Carlene Carter grew up surrounded by the music of her grandmother, mom and stepdad, music she was charged with continuing from the time she started playing piano at 7.
That music, rooted in the 1920s, is now classic, the output of the First Family of Country Music, the Carter Family, Carlene Carter's mother, June Carter Cash, and her stepfather, Johnny Cash.
“I do feel I’m responsible to carrying on the music,” Carter said. ”That’s what I was charged with as a kid. When I was a little girl, I was told, ‘When we are gone’ -- when you’re a kid you never think they’ll ever be gone -- ‘you have to keep the music alive, the Carter Family songs and add your own songs.'”
She did just that on “Carter Girl,” her 2014 album filled with 10 Carter Family songs and two originals that reflect on her family and its music. And she continues each night when she takes the stage opening for John Mellencamp, as she will Tuesday at the Lied Center for Performing Arts.
“I’m really about my family and really proud of being a Carter,” she said in a telephone interview from her Nashville home. “I’ll spend the majority of my set talking about them and the music.
“I was thinking about it, so many of my stories are about my family life, not about being related to a lot of famous people. That’s my grandma, that’s my mama, my daddy, my aunt, my uncle, my stepdaddy. I’d probably tell them even if they weren’t well known. Then you throw in a few ex-husbands ...
“Sometimes I’ll come up with something out of the blue and I’ll remember something. But I always tell a story about Kris Kristofferson and Willie (Nelson), too. Some people might think I’m name dropping. But I’m talking about my family and close family friends. Most of them are gone now, they were very real people.”
Carter does her set solo, singing and accompanying herself on guitar, piano and an autoharp carved out of a tree that was planted by her great uncle, A.P. Carter, who was married to Maybelle’s sister Sara, the other two members of the Carter Family.
“It gets me right back to where I started in the very beginning of my career, back when I was in Nashville going around to different clubs cutting my teeth playing guitar and piano,” she said. “I’ve added autoharp. I’m multi-instrumental now.
“I make the most of my time when I’m with John, getting the audience really warmed up and in a good mood and comfortable. I welcome them to the evening of the John and Carlene act. On paper, it doesn’t look like the perfect combination, he being a rock artist and me up there playing guitar and piano. But he wanted me to do that. I was a little bit intimidated for about one show. That was it.”
Carter has been working with Mellencamp for about three years, including opening for him on the “Plain Spoken” tour the past couple of years. By Nov. 4, when the tour ends in Grand Forks, North Dakota, they will have done more than 125 shows together.
That partnership has gone so well that Carter and Mellencamp have recorded an album set for release in February. Initially reluctant to talk about the record -- “It would be like giving the family recipe away. I can’t do that” -- Carter then described it a bit.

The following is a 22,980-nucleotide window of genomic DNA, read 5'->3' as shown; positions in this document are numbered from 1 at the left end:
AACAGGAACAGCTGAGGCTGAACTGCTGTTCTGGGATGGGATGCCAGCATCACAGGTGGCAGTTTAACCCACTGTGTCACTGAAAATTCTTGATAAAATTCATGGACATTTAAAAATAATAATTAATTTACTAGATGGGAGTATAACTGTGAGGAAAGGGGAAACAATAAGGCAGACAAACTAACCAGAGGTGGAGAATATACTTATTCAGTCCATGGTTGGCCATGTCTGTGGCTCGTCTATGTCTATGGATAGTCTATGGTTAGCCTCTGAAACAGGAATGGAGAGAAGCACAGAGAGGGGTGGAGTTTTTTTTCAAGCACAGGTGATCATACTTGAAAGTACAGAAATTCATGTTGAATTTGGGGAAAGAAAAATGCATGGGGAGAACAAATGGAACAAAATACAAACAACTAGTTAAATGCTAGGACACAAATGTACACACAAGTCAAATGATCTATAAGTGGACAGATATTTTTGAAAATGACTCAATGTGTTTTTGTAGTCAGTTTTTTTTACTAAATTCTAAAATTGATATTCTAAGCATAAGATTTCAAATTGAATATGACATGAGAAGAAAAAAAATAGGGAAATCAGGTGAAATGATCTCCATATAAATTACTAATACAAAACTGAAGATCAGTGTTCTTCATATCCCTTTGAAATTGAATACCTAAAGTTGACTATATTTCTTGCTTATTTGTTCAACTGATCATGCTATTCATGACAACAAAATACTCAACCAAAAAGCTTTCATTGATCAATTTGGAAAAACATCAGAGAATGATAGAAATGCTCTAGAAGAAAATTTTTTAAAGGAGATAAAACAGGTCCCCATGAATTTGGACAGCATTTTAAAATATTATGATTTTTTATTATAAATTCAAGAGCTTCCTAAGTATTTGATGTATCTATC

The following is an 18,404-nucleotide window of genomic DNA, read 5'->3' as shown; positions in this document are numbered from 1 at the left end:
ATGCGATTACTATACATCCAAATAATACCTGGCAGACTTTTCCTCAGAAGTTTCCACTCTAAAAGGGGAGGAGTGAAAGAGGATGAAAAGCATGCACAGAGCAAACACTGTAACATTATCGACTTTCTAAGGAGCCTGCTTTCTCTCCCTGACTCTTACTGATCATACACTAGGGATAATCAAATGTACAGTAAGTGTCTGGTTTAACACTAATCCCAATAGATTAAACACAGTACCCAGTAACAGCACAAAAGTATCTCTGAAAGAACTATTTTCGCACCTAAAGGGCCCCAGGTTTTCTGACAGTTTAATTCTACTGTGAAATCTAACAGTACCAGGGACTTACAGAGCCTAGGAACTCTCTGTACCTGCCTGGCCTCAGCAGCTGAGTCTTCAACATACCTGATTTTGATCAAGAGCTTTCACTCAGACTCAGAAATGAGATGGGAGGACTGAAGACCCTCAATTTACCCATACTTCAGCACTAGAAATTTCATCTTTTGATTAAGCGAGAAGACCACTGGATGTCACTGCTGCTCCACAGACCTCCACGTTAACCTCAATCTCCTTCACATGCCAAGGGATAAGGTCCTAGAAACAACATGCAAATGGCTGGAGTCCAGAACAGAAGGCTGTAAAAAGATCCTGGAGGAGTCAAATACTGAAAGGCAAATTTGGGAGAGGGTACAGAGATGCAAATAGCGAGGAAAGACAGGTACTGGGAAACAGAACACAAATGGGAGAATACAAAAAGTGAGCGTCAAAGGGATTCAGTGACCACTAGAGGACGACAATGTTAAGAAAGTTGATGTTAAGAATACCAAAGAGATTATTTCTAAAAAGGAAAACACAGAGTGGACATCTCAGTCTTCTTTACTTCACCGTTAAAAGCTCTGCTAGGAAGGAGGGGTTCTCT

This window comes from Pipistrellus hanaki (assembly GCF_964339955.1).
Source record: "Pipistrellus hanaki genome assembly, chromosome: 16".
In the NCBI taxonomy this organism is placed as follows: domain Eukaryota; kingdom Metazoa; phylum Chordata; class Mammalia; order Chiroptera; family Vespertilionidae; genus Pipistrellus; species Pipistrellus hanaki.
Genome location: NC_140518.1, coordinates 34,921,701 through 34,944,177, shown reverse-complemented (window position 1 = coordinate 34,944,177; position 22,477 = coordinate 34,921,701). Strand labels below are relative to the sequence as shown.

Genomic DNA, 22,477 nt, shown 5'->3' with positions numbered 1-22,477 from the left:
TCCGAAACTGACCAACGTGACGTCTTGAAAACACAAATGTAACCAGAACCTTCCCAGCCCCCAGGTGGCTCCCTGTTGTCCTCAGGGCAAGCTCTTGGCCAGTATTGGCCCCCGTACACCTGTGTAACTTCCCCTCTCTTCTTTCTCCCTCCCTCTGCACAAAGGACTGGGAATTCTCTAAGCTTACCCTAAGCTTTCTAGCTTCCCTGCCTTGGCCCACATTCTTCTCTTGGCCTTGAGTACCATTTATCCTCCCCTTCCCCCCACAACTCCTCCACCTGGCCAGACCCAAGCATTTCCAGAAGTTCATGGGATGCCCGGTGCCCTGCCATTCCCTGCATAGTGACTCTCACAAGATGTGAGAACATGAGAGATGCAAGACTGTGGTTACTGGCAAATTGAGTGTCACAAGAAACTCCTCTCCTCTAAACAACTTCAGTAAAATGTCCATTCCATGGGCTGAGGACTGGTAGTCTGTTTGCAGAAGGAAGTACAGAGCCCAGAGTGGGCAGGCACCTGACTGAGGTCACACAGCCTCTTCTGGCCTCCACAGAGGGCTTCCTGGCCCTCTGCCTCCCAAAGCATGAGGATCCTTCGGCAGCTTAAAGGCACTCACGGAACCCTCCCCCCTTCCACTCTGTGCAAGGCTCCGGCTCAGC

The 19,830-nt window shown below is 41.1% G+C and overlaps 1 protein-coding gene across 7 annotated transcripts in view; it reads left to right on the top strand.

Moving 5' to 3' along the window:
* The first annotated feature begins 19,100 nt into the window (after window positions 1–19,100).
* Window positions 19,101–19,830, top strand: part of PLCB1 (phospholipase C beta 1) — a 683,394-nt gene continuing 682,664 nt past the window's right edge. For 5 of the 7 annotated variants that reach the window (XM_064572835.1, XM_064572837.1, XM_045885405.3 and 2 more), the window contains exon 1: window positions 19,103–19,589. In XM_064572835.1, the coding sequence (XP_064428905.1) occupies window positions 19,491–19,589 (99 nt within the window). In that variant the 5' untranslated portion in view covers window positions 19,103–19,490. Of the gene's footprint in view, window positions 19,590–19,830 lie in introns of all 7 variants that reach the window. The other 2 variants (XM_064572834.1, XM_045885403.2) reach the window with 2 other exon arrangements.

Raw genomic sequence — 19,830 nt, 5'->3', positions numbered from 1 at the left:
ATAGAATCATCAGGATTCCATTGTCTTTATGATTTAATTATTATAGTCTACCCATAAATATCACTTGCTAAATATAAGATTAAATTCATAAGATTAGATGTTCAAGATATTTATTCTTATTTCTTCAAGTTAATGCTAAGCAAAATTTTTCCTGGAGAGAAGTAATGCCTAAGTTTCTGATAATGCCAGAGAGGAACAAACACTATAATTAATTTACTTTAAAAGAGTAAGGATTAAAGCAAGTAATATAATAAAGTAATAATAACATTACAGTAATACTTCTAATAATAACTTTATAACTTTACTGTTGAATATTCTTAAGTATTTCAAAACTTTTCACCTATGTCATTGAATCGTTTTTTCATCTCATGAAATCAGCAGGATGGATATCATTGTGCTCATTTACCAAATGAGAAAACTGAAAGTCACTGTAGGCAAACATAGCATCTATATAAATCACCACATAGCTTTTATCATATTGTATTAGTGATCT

“It’s really different,” she said. “He wrote some songs. I wrote some songs There are some covers. If you come to the show, we’ll probably do two songs from it, so that will be a good introduction. It’s called ‘Sad Clowns and Hillbillies.' Somebody asked me, ‘Do you like being called a hillbilly?’ I’m not a hillbilly and I’m definitely not sad. I’m not taking it personally. Well, maybe I am a hillbilly.
“He has one of the best bands I’ve ever worked with. They just get the songs, and John is wonderfully creative in the studio. I learned a lot working with him. After having been in the studio so much all my life, to have someone surprise me was kind of neat. There’s a voice that happens when we sing together, it turns into moonshine, kind of. It turns into another voice. We were meant to sing together.”
Carter’s been singing for as long as she can remember and playing for more than 50 years.
“I started playing piano when I was 6, ukulele at 7,” she said. “I messed around on guitar until I got an electric guitar and amp from Sears that John (Cash) bought me. I was 12, no, I think I was 10. It was before he married my mom. I grew up listening to rock music. The only country music I heard was the Carter Family and then there was Johnny Cash. He had his own music.”
Carter began singing with the Carter Family at 17, and by 23 had recorded her first album, fusing country with rock ‘n’ roll, a mixture she perfected on her second album, 1980’s “Musical Shapes” recorded with Rockpile, the band of her then-husband Nick Lowe.
The ‘90s brought the hits “I Fell In Love,” “Every Little Thing” and a duet with her dad, country singer Carl Smith on his hit “Loose Talk.”
Devastated by the loss in 2003 of her mother, stepfather, sister and longtime partner Howie Epstein, who played with Tom Petty and the Heartbreakers, Carter stepped away from the studio for years before returning with 2014’s “Carter Girl,” a disc that was hailed as one of the best Americana recordings of the year.
“Americana is where I belong now,” she said. “Country is where I belong. But country has changed so much. It’s about the young, the shiny and new. Which is OK. I was the young, shiny and new once. “
Very happy in her fourth marriage, to actor Joseph Breen, Carter says she’ll be where she’s most content when she walks onto the Lied stage Tuesday.
“I’ve said in the past, mostly to my husband, most of the time I’m spinning plates all over the place,” she said. “When I’m on stage I’m more me. When I’m on stage, that’s where I’m most comfortable. So just push me onto the bus and get me out there.”